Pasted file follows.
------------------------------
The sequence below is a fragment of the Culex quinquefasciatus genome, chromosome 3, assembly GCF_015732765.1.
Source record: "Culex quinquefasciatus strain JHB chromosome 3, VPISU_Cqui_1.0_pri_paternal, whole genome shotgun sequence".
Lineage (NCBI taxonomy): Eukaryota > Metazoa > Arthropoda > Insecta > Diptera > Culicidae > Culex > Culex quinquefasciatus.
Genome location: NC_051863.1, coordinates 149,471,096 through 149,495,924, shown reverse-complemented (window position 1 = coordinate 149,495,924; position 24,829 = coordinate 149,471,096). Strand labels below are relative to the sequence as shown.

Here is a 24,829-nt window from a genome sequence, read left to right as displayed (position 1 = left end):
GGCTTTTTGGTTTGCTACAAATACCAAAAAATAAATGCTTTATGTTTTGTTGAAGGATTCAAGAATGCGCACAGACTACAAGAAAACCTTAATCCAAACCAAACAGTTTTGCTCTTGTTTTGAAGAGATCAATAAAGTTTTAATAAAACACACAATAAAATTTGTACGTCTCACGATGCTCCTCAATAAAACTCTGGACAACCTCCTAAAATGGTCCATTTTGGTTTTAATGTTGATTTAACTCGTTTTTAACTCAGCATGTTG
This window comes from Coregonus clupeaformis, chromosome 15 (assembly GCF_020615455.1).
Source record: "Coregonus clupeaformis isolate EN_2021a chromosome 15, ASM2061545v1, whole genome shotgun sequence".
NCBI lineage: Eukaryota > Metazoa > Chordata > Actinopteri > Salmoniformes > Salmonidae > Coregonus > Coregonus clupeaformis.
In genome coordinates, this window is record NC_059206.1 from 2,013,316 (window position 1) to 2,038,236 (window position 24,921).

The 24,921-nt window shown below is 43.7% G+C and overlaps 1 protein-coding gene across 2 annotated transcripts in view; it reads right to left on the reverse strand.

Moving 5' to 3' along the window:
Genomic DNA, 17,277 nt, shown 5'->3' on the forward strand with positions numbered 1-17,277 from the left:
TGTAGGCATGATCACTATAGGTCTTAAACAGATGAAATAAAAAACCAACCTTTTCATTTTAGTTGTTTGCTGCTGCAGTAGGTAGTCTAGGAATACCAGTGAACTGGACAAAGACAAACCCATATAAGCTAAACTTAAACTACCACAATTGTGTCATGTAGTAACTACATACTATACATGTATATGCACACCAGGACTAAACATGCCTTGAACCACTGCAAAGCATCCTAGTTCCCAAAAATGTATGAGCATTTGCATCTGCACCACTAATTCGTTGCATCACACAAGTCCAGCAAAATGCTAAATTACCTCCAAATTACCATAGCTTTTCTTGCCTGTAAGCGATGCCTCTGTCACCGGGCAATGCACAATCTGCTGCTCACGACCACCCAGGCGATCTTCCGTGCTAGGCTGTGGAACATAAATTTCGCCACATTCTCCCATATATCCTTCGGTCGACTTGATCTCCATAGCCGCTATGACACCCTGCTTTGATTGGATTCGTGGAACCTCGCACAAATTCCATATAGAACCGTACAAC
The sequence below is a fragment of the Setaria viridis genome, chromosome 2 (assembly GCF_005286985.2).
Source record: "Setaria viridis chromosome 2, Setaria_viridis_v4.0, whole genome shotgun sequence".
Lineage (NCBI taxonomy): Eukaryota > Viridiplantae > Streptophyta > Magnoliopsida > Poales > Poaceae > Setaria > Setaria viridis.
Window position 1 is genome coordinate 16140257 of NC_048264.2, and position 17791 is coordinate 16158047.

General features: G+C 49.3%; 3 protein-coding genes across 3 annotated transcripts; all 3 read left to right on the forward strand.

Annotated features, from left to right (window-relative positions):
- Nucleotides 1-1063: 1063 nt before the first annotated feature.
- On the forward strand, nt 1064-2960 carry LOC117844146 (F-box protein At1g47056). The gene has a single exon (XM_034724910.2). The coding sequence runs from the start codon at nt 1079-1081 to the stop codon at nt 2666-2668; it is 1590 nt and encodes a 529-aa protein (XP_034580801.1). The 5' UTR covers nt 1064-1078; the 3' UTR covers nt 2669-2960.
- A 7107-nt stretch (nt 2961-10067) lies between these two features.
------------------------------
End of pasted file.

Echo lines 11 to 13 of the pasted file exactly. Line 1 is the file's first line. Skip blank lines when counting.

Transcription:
The 24,921-nt window shown below is 43.7% G+C and overlaps 1 protein-coding gene across 2 annotated transcripts in view; it reads right to left on the reverse strand.

Moving 5' to 3' along the window:
Genomic DNA, 17,277 nt, shown 5'->3' on the forward strand with positions numbered 1-17,277 from the left: